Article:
Tuesday, October 20, 2015

Oregon Repertory Singers give spirited performance of Dvořák’s “Stabat Mater

Dvořák’s “Stabat Mater” received a spirited performance from the Oregon Repertory Singers in collaboration with soloists and the Vancouver Symphony at the Newmark Theatre on Saturday (October 17). It was a rare performance of a cantata that apparently has not been heard in Portland for at least 40 years. Written in 1876, the “Stabat Mater” was Dvořák’s personal response to the deaths of his first three children. Based on Jacopone da Todi’s religious poem (written in the 13th century) that described Mary’s grief during the death of her son, Jesus, Dvořák divided the cantata into ten movements, and the performance that I heard, shaped with graceful gestures by ORS Music Director Ethan Sperry lasted almost 90 minutes.

The soloists were some of the best from the Portland-metro area. Most impressive was mezzo-soprano Hannah Penn, who sang ardently, with beautiful tone and power. Soprano Vakaré Petroliūnaité’s lovely voice soared and soothed but sometimes needed a tad more volume for the forte passages. Tenor Carl Halvorson’s tone seemed tight and his top notes were tenuous in the first and second movements. He looked more comfortable and sang directly to the audience from his solo in the sixth movement onwards. Bass André Flynn sang with gravitas and vigor but got a bit unsteady in some passages.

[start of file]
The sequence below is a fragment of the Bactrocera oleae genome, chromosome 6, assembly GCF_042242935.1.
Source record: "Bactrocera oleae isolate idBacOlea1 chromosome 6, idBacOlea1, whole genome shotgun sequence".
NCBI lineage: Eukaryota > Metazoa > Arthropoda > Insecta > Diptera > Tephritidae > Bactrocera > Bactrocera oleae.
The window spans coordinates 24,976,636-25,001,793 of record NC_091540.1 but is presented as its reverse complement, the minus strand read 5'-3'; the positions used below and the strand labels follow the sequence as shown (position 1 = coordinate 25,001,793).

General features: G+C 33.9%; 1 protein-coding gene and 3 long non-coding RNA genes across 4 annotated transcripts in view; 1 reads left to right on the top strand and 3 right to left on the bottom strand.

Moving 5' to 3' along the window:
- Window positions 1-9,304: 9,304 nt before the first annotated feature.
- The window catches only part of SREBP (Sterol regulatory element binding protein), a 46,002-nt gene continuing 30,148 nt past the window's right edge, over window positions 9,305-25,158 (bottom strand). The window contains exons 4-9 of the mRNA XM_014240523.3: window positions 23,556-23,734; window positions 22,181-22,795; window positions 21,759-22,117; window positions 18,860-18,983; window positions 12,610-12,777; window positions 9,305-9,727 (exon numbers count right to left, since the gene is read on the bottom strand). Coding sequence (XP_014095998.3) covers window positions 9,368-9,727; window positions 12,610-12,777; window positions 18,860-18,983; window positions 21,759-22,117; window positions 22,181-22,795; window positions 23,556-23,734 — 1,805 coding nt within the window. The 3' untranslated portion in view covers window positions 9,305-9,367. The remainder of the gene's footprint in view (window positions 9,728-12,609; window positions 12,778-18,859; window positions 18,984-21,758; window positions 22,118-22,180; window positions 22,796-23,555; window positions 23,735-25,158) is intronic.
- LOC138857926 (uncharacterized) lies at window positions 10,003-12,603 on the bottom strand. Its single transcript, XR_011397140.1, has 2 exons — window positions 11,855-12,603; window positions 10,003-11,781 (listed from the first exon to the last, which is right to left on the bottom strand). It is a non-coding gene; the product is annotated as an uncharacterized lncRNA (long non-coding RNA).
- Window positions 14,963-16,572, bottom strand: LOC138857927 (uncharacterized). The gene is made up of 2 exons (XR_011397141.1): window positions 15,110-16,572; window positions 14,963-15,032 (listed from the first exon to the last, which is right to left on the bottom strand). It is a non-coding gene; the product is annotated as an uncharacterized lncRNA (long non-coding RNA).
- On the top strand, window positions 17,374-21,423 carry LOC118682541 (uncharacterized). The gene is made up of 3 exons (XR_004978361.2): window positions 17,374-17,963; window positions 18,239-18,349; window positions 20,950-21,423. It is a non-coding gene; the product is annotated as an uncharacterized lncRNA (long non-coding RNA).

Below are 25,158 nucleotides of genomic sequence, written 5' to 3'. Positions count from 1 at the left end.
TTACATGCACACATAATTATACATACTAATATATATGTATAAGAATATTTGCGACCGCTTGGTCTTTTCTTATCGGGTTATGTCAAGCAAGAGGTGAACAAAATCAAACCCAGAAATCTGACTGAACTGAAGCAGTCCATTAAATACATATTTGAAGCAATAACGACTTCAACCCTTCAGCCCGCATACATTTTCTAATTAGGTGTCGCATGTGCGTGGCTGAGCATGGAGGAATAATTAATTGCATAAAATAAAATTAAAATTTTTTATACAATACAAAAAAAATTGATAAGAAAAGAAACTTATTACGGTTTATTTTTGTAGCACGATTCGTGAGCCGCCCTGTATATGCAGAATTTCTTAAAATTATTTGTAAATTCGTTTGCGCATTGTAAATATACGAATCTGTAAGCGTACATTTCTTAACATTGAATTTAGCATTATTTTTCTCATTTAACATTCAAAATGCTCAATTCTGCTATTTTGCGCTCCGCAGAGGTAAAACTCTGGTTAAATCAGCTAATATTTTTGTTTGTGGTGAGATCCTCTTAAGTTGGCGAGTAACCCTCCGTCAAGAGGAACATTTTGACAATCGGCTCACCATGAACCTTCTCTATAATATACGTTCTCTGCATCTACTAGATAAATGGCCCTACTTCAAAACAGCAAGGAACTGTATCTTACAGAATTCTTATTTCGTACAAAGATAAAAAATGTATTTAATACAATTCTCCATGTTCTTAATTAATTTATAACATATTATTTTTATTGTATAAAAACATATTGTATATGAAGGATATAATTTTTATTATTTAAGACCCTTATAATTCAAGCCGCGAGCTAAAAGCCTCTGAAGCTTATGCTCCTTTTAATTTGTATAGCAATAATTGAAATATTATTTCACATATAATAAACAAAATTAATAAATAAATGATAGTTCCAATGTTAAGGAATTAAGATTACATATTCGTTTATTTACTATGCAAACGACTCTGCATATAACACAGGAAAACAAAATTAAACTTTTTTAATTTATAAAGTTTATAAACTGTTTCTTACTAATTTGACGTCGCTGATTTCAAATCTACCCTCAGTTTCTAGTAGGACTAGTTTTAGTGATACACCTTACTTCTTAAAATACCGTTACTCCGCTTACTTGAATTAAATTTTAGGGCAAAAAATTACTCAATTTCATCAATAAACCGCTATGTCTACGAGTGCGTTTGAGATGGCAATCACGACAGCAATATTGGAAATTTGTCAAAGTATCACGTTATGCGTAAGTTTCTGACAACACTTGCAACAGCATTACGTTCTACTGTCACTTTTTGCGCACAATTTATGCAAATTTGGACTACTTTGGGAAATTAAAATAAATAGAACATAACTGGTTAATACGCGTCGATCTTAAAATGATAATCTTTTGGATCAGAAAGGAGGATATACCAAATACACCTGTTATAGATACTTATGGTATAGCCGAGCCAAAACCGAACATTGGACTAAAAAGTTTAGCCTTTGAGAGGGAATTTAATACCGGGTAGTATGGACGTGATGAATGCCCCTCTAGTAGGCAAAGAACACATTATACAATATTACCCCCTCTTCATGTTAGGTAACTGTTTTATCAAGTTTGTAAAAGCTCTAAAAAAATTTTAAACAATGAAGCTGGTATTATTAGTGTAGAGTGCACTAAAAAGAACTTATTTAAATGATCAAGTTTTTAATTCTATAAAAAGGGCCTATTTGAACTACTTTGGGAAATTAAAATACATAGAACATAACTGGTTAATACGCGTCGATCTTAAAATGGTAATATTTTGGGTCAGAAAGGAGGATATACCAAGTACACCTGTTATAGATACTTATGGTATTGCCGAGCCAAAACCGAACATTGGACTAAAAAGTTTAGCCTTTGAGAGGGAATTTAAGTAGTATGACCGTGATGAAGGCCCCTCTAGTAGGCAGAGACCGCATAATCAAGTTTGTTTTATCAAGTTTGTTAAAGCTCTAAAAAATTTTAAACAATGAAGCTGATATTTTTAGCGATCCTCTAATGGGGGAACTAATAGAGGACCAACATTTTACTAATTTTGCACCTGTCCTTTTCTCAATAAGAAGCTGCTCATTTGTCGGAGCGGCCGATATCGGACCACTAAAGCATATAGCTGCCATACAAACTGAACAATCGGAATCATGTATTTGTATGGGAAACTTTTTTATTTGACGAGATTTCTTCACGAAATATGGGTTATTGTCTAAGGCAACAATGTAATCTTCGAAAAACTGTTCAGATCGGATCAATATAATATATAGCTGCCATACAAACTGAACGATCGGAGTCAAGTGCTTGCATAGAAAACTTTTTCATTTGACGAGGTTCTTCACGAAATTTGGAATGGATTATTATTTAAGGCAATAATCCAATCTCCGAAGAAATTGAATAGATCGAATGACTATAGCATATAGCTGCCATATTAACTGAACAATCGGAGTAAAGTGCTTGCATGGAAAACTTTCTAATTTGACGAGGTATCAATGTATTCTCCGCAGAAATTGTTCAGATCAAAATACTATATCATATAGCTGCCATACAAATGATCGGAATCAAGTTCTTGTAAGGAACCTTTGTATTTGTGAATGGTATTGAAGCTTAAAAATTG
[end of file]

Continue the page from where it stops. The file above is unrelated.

The 80-plus voices of the Oregon Repertory Singers made the most of the concert space, which is not the kindest venue for an unamplified concert. Using a mixed formation, the choir sang with intensity and sounded best during the unaccompanied section of the finale, “Quando corpus morietur” (“When my body shall die”).

The orchestra got into the spirit of the piece, but it needed more rehearsal time to nail down intonation problems and some muddled entrances. The violins did not always have a unified sound during some of their exposed passages, and the tonal disagreement marred their depiction of the heavenward ascent in the last movement.

It was also unusual to hear the audience applaud after each movement. For works such as the “Stabat Mater,” applause is usually held until the end of the piece, so that each movement can build emotionally on each other and the listeners can experience the arc of the music and the story conveyed. Projected text could have been a help in this regard, because, unless you know the Latin, it was difficult in the darkened hall to follow the words in the program.

Still, the performers did a fine job of working with the dry acoustic of the Newmark, which was built for performances of plays rather than music. Unfortunately, Portland doesn’t have many venues beyond the Schnitzer and the Keller for performances of large scale works like Dvořák’s “Stabat Mater.” And there are many, many cantatas that ensembles like the Oregon Repertory Singers can explore. They deserve a better performance hall. But until one is built, listeners will have to put up with the city’s deficiencies. That is Portland’s cross to bear.

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